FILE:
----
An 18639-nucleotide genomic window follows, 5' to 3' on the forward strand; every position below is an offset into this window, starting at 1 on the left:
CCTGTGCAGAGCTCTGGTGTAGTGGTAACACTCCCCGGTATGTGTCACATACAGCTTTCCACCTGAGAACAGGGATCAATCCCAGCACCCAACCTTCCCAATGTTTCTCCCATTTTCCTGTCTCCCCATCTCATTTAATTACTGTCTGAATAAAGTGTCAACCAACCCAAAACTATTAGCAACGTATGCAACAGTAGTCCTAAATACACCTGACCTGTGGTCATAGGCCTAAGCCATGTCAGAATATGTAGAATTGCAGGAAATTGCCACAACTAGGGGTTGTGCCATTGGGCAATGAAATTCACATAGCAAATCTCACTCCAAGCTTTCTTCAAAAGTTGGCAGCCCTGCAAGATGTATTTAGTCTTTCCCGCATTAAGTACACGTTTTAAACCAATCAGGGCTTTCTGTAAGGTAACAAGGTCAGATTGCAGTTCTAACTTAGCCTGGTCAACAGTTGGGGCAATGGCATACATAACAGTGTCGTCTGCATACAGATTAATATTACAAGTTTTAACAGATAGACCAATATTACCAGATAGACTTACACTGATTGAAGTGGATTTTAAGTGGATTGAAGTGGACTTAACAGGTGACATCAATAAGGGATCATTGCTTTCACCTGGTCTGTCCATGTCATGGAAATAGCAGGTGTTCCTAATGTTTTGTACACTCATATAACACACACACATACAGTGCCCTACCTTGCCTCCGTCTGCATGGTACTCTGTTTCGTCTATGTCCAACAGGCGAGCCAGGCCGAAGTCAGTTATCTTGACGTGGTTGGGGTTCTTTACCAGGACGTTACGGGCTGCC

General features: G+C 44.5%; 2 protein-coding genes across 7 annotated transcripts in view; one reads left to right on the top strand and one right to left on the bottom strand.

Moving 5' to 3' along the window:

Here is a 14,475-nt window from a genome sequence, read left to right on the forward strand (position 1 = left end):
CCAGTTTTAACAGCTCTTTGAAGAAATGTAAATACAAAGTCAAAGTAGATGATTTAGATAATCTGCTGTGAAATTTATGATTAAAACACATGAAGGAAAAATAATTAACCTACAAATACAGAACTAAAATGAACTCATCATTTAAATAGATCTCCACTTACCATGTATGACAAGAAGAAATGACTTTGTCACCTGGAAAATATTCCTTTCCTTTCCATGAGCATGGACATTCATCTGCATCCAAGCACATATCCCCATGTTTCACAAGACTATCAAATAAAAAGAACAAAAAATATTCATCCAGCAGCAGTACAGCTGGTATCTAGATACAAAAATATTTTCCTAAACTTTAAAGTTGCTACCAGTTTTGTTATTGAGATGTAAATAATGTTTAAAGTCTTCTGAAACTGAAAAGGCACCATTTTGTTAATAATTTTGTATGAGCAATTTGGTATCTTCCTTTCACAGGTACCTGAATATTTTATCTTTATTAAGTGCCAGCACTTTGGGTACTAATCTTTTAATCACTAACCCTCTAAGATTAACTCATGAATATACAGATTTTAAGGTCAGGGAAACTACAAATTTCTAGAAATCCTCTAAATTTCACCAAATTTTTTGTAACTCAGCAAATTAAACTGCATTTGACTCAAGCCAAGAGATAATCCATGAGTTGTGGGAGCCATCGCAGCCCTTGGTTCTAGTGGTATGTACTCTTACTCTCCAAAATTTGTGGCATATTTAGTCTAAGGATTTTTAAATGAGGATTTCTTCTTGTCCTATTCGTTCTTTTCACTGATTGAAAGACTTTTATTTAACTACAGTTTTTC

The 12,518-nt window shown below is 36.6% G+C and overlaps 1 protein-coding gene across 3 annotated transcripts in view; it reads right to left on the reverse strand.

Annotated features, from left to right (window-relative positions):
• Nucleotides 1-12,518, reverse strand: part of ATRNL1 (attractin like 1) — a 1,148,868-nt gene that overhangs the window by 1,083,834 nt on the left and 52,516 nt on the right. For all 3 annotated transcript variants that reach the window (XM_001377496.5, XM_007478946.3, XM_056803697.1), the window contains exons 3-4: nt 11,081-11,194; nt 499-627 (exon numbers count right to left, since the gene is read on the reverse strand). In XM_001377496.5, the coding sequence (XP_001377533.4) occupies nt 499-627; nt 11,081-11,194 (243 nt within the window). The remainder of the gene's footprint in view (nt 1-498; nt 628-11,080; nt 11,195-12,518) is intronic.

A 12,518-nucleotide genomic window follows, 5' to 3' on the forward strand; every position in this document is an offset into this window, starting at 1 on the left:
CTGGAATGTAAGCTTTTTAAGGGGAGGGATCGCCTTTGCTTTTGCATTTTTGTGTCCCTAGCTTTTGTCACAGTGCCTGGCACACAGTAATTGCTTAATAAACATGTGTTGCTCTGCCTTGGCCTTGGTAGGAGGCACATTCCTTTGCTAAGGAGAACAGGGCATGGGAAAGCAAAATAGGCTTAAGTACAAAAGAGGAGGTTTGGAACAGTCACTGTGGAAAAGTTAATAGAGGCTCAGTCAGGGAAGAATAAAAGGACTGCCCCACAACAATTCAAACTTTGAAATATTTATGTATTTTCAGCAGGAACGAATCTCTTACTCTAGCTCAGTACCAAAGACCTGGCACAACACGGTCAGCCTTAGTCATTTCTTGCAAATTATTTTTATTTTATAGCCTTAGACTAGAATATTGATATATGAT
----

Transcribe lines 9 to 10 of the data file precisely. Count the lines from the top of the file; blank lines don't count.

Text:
• Nucleotides 1-12,518, reverse strand: part of ATRNL1 (attractin like 1) — a 1,148,868-nt gene that overhangs the window by 1,083,834 nt on the left and 52,516 nt on the right. For all 3 annotated transcript variants that reach the window (XM_001377496.5, XM_007478946.3, XM_056803697.1), the window contains exons 3-4: nt 11,081-11,194; nt 499-627 (exon numbers count right to left, since the gene is read on the reverse strand). In XM_001377496.5, the coding sequence (XP_001377533.4) occupies nt 499-627; nt 11,081-11,194 (243 nt within the window). The remainder of the gene's footprint in view (nt 1-498; nt 628-11,080; nt 11,195-12,518) is intronic.

A 12,518-nucleotide genomic window follows, 5' to 3' on the forward strand; every position in this document is an offset into this window, starting at 1 on the left: